Sinn Féin - On Your Side

Opening Address - Sinn Féin Ard Fheis 2006

17 February, 2006


By Caoimhghín Ó Caoláin TD, Sinn Féin Dáil leader.

A chairde, Ba mhaith liom fáilte a chur roimh gach uile duine anseo anocht ag Ard Fheis Shinn Féin.

I would like to begin by welcoming you all here this evening, and those of our friends and comrades who will arrive over the next few days. We have a larger number of delegates and visitors registered for this Ard Fheis than ever before and this is an indication of the growing strength of our party and the increasing interest in our politics.

And while it can sometimes be difficult to fight as many elections as Sinn Féin faces, it is always an enjoyable experience to be able to extend an especially warm ceád míle fáilte to our newly elected representatives.

In particular, I would like to congratulate the new MP for Newry & Armagh, Conor Murphy. He has joined Michelle Gildernew, Gerry Adams, Martin McGuiness and Pat Doherty as the fifth Sinn Féin MP. On the 5th of May 2005 Sinn Féin achieved our largest ever vote in a Westminster election in the Six Counties. Our position as the foremost nationalist party and the largest pro-Agreement party was consolidated and advanced. Our MPs were joined by a host of councillors in May's local elections as Sinn Féin overtook both the SDLP and the UUP at council level in the Six Counties.

Comhghairdeas speisialta do Ghráinne Mhic Géidigh, a toghadh anuraidh mar an chéad ionadai Shinn Féin ar Bhord Údarás na Gaeltachta.

And I can't forget Joe Reilly. He didn't make it in the Meath by-election but he put up a great fight and secured a strong vote in difficult circumstances. Maith thú Seosamh agus gach duine a rinne obair sa feachtas sin.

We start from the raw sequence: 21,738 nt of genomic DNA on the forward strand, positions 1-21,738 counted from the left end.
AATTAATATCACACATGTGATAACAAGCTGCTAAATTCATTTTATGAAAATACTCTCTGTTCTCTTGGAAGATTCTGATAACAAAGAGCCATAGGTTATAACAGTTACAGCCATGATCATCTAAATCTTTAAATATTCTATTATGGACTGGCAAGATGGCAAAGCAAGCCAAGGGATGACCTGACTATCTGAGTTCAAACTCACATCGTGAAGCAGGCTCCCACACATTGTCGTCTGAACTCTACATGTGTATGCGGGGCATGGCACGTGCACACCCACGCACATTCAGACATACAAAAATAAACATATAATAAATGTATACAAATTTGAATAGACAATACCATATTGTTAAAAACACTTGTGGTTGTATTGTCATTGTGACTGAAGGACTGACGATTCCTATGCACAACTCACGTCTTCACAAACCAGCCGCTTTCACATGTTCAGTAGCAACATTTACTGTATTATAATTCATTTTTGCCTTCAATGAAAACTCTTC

I would ask everyone to join me in congratulating not just those of our party colleagues who were successful, but the scores of other candidates who flew the flag for the party and the thousands of activists who worked so diligently in last year's elections and made such a tremendous and ultimately successful effort.

Since we last met in 2005 other momentous events in Irish politics and in the life of this country have taken place. The announcement by the Irish Republican Army on 28 July that it was formally ending its armed campaign was a massive development.

This must be acknowledged as a most courageous and unprecedented step on the part of the IRA. I pay tribute to the Volunteers of the IRA for undertaking this leap of faith and for hazarding this unprecedented risk in order to advance the cause of peace with justice in Ireland.

Despite the profound difficulties of all this for many republicans, the IRA has now provided a golden opportunity to advance the peace process significantly and to open up a new era in Irish politics. With the peace talks finally underway it is time that the governments moved forward. It is time that they delivered on their commitments.

Of course republicans were active on many other fronts last year.

In June, the Courts jailed five Mayo men for protesting against the exploitation of our natural resources by Shell Oil. A dangerous and scientifically untested pipeline was to be routed through their community against their wishes. Sweetheart deals between successive Dublin governments and oil exploration companies would see the Irish people robbed of our natural resources.

The needs of the men in the Fianna Fáil tent at the Galway races would, it seemed, take precedence over those of the people of Rossport.